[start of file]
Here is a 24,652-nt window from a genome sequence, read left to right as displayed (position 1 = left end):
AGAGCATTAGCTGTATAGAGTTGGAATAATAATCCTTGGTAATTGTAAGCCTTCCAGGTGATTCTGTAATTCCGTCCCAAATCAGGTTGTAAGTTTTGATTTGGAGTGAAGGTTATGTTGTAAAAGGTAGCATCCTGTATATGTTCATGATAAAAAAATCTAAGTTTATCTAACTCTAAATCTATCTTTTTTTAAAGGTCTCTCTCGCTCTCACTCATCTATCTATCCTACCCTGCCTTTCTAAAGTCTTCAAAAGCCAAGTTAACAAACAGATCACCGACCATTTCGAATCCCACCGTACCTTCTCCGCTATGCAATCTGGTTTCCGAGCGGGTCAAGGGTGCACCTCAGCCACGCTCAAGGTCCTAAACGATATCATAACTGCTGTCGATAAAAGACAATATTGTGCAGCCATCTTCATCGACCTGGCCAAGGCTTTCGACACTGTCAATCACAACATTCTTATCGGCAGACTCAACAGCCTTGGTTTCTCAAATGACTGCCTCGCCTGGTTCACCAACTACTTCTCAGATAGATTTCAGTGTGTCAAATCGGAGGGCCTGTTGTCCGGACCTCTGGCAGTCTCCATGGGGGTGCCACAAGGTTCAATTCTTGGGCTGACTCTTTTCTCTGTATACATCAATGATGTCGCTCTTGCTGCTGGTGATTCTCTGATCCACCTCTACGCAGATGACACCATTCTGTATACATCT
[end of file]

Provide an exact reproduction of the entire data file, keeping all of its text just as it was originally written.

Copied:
Here is a 24,652-nt window from a genome sequence, read left to right as displayed (position 1 = left end):
AGAGCATTAGCTGTATAGAGTTGGAATAATAATCCTTGGTAATTGTAAGCCTTCCAGGTGATTCTGTAATTCCGTCCCAAATCAGGTTGTAAGTTTTGATTTGGAGTGAAGGTTATGTTGTAAAAGGTAGCATCCTGTATATGTTCATGATAAAAAAATCTAAGTTTATCTAACTCTAAATCTATCTTTTTTTAAAGGTCTCTCTCGCTCTCACTCATCTATCTATCCTACCCTGCCTTTCTAAAGTCTTCAAAAGCCAAGTTAACAAACAGATCACCGACCATTTCGAATCCCACCGTACCTTCTCCGCTATGCAATCTGGTTTCCGAGCGGGTCAAGGGTGCACCTCAGCCACGCTCAAGGTCCTAAACGATATCATAACTGCTGTCGATAAAAGACAATATTGTGCAGCCATCTTCATCGACCTGGCCAAGGCTTTCGACACTGTCAATCACAACATTCTTATCGGCAGACTCAACAGCCTTGGTTTCTCAAATGACTGCCTCGCCTGGTTCACCAACTACTTCTCAGATAGATTTCAGTGTGTCAAATCGGAGGGCCTGTTGTCCGGACCTCTGGCAGTCTCCATGGGGGTGCCACAAGGTTCAATTCTTGGGCTGACTCTTTTCTCTGTATACATCAATGATGTCGCTCTTGCTGCTGGTGATTCTCTGATCCACCTCTACGCAGATGACACCATTCTGTATACATCT